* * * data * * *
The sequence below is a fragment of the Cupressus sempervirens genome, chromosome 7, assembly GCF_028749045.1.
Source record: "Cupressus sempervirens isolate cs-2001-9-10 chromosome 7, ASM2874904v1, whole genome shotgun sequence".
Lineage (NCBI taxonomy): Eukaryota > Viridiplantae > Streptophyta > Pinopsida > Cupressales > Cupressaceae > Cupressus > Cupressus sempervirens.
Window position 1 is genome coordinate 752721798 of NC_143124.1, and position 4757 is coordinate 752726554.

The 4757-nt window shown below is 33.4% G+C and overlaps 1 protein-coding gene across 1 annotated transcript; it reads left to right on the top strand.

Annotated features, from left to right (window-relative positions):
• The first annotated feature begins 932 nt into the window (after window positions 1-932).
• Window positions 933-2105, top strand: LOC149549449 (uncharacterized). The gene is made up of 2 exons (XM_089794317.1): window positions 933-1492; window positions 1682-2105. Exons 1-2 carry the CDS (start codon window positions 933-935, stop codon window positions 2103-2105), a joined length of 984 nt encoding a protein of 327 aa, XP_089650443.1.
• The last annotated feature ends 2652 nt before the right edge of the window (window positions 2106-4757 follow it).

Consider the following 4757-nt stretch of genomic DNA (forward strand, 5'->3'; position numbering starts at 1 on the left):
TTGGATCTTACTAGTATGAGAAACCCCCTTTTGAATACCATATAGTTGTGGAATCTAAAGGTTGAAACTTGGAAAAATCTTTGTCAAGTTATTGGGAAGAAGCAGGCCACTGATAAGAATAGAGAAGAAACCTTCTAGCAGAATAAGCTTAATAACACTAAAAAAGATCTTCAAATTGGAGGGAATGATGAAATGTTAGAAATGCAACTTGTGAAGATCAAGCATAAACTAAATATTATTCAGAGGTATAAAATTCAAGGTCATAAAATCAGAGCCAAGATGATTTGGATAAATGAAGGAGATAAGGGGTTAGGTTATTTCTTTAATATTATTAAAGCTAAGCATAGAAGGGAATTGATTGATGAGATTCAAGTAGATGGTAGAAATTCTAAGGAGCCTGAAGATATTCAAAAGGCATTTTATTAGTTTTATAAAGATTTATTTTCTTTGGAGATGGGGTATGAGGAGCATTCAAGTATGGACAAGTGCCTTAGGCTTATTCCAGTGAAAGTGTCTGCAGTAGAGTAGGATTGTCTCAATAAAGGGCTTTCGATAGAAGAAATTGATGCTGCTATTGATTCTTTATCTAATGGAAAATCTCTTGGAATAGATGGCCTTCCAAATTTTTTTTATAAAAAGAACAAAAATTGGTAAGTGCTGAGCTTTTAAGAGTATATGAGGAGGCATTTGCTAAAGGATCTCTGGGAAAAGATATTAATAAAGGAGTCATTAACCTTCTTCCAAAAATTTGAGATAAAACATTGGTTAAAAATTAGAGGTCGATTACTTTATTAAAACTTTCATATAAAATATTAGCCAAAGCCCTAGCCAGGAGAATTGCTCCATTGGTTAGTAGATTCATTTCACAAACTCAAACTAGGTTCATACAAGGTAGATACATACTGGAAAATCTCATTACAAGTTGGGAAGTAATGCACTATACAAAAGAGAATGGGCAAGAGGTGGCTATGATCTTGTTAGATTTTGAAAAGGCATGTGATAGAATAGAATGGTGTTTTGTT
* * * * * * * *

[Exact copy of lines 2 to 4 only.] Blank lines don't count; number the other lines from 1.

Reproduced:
Source record: "Cupressus sempervirens isolate cs-2001-9-10 chromosome 7, ASM2874904v1, whole genome shotgun sequence".
Lineage (NCBI taxonomy): Eukaryota > Viridiplantae > Streptophyta > Pinopsida > Cupressales > Cupressaceae > Cupressus > Cupressus sempervirens.
Window position 1 is genome coordinate 752721798 of NC_143124.1, and position 4757 is coordinate 752726554.